Sound — 6
Awolnation may have captured the world's ears right out of the gate with their very first single, "Sail," but the band's founder and chief operator, Aaron Bruno, was anything but a newcomer to the music scene. Starting as a vocalist for the short-lived post-grunge band Hometown Hero, this would essentially be Bruno's most conventional musical endeavor of them all - being little more than an emulation of the golden-era grunge bands that paved that way a decade ago. Hometown Hero would eventually evolve into the alt-rock group Under the Influence of Giants, which started to show less taste for the 90s and more taste for funk/disco-influenced rock.
This bit of eccentricity in music style would only foreshadow Bruno's urge to indulge further, which would lead to Awolnation, where Bruno's rock became outfitted with an array of synthesizers. Not only that, but even more influences would be represented with this general instrumentation in the band's debut album, "Megalithic Symphony" - whether it was hints of NIN-influenced industrial, MGMT-esque indietronica, stark electronic rock a la latter-day Muse, or even dance-rock echoes from his former band. On paper, it seemed scatterbrained, but the easily-digestable electronic pop rock style held the album together, piquing enough interest to see how Awolnation would grow from there.
In the simplest of explanations, Awolnation's follow-up album, "Run," is an expansion of "Megalithic Symphony" on nearly all fronts: the synth elements and sing-along parts are stronger, Bruno's voice travels a wider spectrum, and the buffet of genre adaptations has gotten even larger. On paper, this sounds like the right way to one-up their previous album, but in practice, it comes off like frantic spit-balling in the wake of identity crisis. They attempt R&B in "Jailbreak," post-rock in "Holy Roller," stark acoustic folk in "Headrest for My Soul," and a symphonic synth ballad in the closing "Drinking Lightning." The most head-scratching moments are when they try fusing things together - they blend dubstep and rapcore in "Windows," and pin an electronicore breakdown (yes, rife with full-on screaming vocals) on the end of the 80s pop template "Hollow Moon (Bad Wolf)."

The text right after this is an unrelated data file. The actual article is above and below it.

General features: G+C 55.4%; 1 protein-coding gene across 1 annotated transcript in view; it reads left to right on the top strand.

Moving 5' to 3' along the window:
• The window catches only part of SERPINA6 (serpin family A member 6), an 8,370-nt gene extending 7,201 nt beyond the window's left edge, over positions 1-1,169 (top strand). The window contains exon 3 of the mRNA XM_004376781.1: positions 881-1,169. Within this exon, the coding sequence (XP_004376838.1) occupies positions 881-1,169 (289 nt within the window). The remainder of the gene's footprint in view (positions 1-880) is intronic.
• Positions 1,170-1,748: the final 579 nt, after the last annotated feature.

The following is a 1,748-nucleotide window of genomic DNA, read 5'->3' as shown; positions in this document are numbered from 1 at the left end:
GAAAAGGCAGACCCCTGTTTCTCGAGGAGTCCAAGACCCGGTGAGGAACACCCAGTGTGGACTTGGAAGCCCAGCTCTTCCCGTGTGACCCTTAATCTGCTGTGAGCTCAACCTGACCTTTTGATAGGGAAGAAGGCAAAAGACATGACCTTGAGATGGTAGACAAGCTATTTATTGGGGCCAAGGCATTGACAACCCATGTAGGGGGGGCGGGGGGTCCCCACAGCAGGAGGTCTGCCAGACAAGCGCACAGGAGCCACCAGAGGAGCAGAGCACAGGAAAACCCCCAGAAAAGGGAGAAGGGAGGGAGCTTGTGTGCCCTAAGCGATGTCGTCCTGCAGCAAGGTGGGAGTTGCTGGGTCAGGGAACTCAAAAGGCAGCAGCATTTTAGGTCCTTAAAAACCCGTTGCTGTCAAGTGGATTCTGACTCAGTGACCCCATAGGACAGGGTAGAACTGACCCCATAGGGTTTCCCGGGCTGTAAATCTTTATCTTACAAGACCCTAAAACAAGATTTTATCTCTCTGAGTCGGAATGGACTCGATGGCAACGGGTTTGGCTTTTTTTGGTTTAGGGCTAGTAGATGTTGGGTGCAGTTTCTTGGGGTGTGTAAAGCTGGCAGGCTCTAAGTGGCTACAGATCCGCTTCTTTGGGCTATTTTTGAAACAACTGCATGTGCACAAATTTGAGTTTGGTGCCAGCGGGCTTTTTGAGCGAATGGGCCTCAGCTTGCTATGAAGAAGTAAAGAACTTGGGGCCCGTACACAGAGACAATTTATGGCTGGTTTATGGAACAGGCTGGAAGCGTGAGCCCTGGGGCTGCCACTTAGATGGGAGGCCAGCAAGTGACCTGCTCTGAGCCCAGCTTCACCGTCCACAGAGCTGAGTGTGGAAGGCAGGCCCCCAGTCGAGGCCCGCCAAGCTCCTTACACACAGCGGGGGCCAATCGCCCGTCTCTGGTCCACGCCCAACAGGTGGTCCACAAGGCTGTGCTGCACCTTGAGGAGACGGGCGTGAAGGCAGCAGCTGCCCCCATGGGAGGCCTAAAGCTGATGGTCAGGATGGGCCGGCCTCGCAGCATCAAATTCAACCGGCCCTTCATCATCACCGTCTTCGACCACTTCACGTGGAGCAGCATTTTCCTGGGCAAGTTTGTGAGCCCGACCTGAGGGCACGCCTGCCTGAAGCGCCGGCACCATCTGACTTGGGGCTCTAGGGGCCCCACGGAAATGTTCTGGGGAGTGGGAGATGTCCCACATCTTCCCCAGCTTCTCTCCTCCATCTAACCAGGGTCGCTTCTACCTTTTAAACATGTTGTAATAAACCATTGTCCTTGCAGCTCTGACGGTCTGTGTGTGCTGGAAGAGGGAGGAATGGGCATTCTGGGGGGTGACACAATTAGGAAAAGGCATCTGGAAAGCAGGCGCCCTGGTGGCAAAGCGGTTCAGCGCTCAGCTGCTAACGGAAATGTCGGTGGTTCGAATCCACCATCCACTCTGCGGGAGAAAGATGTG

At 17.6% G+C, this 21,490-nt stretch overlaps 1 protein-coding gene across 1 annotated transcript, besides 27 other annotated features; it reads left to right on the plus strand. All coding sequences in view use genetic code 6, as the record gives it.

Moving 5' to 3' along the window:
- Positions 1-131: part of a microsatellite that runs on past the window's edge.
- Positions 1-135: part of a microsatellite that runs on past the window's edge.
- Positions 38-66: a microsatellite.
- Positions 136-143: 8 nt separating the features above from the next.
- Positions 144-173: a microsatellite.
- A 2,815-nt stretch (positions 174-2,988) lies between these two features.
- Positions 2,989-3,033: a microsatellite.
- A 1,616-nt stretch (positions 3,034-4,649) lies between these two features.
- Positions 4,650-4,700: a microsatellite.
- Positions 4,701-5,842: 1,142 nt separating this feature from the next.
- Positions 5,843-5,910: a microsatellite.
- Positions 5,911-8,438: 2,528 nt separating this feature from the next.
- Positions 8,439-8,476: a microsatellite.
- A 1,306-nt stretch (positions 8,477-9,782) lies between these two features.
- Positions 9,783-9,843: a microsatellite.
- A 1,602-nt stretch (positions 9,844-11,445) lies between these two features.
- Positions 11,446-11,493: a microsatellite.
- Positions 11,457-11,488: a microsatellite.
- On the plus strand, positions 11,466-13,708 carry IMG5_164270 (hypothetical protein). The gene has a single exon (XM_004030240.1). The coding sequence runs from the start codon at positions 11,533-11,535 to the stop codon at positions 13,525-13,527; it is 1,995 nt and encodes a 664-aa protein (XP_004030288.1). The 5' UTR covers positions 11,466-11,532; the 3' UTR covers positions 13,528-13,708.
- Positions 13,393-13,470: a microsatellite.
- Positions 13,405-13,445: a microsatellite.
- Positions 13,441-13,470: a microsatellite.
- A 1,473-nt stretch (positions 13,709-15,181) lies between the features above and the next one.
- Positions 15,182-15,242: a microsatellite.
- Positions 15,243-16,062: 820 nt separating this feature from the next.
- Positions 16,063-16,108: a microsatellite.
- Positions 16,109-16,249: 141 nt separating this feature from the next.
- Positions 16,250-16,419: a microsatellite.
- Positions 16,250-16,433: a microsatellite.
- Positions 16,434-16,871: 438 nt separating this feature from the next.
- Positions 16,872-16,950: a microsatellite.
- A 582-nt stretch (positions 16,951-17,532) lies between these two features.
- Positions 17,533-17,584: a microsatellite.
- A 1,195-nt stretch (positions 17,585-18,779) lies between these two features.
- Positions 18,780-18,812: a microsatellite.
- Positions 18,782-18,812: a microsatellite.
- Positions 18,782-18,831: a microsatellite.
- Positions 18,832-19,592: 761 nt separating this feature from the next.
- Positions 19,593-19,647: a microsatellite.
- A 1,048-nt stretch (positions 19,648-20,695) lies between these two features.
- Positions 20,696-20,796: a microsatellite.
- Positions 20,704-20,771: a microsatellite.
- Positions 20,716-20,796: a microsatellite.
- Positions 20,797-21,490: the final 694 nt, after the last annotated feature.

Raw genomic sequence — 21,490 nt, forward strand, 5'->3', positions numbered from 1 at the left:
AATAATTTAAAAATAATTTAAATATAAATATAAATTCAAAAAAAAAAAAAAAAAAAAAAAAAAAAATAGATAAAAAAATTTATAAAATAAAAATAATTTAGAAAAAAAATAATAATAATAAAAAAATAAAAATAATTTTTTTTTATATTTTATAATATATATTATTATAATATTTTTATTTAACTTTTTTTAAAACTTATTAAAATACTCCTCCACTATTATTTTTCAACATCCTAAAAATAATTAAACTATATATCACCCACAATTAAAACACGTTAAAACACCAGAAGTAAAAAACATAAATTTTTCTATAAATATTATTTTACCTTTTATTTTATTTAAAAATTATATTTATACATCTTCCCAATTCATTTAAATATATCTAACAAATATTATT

The Trent Reznor emulation is stronger this time around too - whether it's the "Hesitations Marks" synth instrumentation in "Run," the "March of the Pigs"-evoking urgency in the verses of "Kookseverywhere!," or just the bigger investment in analog synths in general - and Bruno's impression of Isaac Brock's shouty vocal style is employed more though the album; even trying to juxtapose the gentleness of tracks like "Fat Face," "Jailbreak," and "Like People, Like Plastic," which result in jarring and sloppy dynamics.
The most rewarding tracks on the album are the ones that are rooted in the cardinal electronic rock sound of Awolnation. Though those seeds were planted in "Megalithic Symphony," it's still not quite established as a "signature sound" for the band just yet, but with cuts like the lighter-waving "I Am," the upbeat "Dreamers," the groovy and easygoing "Woman Woman," and the dreamy "Lie Love Live Love," focusing on polishing their electronic rock side would prove to pay off for Awolnation in the long run - now if only they could, in fact, focus on doing that and leave the genre-gallivanting for later.
Lyrics — 5
Whereas the majority of lyrics in "Megalithic Symphony" were composed with both intentions of containing inspirational messages for the listener and being sing-along fodder, the lyrics in "Run" are primarily embedded in Bruno's perspective, telling stories both bland and bizarre. At his most untethered, Bruno gravitates to the macabre - talking about losing his head in "Hollow Moon (Bad Wolf)" and the rest of his limbs in "Windows," harping on blood in "Kookseverywhere!" and "Dreamers," and crassly screaming "f-ck your ghost!" in the end of "Like People, Like Plastic." These grandiose pipe dream lyrics may only be an end in themselves, but they prove more interesting to follow than other cases, where simplicity via repetition and boilerplate profundity are what drive the rest of the lyrics - whether it be the Hobbes-inspired chant of "I am a human being, capable of doing terrible things" in "Run," the self-accepting sing-along chorus of "I Am," or the stuck-in-delusion chant of "now I'm living in a dream" in "Jailbreak."
Overall Impression — 6
Like a dog darting around the yard with no concrete intention, the most commendable quality of "Run" is Awolnation's exuberance to go for everything they felt like going for. But in their interest to be everywhere at the same time - from ham-handedly juxtaposing soft compositions with loud compositions, to offering as many different genre adaptations as they can contrive - "Run" ultimately suffers from an utter lack of cohesion. With the most grounded tracks of this sporadic album showing definite improvement for the band, Awolnation may be better off getting their bearings in electronic rock before they aspire to an epic journey in sonic exploration. They have the potential and the lust for it, but with the number of stumbles in "Run," Awolnation need to remember to walk first.